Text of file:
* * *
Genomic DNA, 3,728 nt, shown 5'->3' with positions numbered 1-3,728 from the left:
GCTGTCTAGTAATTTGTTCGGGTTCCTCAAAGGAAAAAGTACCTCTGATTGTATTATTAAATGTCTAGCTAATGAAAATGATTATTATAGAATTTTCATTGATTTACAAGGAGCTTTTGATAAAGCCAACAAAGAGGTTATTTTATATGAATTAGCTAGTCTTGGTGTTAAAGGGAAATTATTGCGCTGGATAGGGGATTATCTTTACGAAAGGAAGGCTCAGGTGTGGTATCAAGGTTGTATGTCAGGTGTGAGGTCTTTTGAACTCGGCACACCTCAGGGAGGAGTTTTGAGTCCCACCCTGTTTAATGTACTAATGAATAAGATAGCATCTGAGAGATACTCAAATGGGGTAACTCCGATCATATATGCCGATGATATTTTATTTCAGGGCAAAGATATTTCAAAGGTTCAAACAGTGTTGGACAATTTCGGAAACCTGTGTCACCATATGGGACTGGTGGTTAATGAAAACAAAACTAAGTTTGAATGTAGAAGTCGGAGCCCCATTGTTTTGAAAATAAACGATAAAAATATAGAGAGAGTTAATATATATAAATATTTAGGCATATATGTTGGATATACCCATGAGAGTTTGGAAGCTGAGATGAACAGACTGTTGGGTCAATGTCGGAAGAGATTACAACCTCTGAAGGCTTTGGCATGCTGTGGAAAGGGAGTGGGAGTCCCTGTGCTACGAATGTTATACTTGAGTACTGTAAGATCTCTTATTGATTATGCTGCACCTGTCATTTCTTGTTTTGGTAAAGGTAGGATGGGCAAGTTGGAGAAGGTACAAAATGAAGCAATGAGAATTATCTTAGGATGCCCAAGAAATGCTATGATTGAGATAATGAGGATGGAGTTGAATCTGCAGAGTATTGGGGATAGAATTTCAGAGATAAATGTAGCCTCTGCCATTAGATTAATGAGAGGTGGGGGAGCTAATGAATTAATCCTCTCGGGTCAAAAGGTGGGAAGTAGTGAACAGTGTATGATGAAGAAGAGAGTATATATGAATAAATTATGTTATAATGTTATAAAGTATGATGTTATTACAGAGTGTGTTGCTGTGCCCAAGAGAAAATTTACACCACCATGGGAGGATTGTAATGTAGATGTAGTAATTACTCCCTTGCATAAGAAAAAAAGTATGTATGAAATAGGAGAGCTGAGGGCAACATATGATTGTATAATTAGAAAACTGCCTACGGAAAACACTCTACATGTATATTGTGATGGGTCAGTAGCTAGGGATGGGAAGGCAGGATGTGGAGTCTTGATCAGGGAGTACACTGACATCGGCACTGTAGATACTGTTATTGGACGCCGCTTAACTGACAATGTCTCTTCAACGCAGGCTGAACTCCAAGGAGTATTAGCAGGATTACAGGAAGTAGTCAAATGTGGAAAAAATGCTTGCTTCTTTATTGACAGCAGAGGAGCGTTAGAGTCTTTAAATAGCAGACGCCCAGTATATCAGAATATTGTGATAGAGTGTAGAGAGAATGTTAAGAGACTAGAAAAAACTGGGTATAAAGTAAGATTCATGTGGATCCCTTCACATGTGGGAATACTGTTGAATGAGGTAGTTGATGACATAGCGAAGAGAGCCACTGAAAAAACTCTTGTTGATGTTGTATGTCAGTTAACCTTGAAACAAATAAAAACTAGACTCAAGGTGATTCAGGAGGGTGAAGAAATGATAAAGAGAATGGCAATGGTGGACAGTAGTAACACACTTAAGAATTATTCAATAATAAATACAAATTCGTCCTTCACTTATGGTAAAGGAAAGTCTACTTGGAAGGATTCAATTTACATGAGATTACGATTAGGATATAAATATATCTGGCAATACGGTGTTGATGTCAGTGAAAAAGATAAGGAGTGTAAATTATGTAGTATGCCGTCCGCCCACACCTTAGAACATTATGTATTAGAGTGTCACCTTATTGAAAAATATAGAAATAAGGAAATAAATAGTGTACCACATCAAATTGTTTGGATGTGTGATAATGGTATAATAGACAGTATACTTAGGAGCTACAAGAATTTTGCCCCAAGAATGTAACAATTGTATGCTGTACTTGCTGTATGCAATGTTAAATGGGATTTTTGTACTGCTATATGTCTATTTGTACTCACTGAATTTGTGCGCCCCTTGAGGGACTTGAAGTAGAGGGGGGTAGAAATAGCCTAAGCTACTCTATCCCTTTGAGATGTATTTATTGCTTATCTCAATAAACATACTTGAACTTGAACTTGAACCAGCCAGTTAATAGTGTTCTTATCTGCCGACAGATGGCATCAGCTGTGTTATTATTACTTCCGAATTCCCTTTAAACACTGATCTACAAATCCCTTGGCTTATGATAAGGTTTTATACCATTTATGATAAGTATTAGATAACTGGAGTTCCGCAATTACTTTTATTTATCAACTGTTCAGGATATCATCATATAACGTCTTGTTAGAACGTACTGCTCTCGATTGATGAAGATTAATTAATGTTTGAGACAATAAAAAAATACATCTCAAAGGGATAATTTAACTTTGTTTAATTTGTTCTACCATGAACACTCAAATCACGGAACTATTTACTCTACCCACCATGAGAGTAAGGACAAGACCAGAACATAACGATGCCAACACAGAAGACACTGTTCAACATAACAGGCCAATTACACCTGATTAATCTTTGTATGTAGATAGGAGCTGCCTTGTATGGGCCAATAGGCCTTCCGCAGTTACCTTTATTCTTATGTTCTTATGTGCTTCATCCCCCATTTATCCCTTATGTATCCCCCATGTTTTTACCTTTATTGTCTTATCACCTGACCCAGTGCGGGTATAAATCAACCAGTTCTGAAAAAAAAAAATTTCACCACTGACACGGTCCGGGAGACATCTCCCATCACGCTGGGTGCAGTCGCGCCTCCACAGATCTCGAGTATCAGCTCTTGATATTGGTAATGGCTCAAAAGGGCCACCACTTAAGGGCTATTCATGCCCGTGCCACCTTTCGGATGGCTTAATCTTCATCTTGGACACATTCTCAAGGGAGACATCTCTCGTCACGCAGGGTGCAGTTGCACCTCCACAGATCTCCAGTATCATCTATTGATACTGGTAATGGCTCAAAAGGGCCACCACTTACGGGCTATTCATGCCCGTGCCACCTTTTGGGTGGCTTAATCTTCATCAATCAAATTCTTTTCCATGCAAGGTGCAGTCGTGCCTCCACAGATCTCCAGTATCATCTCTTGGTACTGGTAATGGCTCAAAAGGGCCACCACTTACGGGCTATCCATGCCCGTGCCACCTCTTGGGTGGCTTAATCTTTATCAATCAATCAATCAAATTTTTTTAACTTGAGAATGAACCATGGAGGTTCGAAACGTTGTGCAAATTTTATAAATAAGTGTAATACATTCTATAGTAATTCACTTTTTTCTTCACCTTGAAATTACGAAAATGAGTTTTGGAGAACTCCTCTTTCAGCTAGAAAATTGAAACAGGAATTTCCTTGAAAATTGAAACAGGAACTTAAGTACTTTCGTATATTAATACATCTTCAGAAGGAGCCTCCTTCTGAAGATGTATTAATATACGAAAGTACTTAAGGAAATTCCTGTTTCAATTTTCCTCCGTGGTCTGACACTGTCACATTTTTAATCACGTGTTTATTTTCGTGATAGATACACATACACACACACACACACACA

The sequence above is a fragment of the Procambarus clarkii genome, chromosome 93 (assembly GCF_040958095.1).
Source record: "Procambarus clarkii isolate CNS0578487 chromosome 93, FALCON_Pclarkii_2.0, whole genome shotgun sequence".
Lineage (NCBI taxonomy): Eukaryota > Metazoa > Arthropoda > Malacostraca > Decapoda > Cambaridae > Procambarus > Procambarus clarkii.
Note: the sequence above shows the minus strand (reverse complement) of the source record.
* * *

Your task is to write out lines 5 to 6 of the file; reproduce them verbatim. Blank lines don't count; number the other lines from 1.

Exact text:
Lineage (NCBI taxonomy): Eukaryota > Metazoa > Arthropoda > Malacostraca > Decapoda > Cambaridae > Procambarus > Procambarus clarkii.
Note: the sequence above shows the minus strand (reverse complement) of the source record.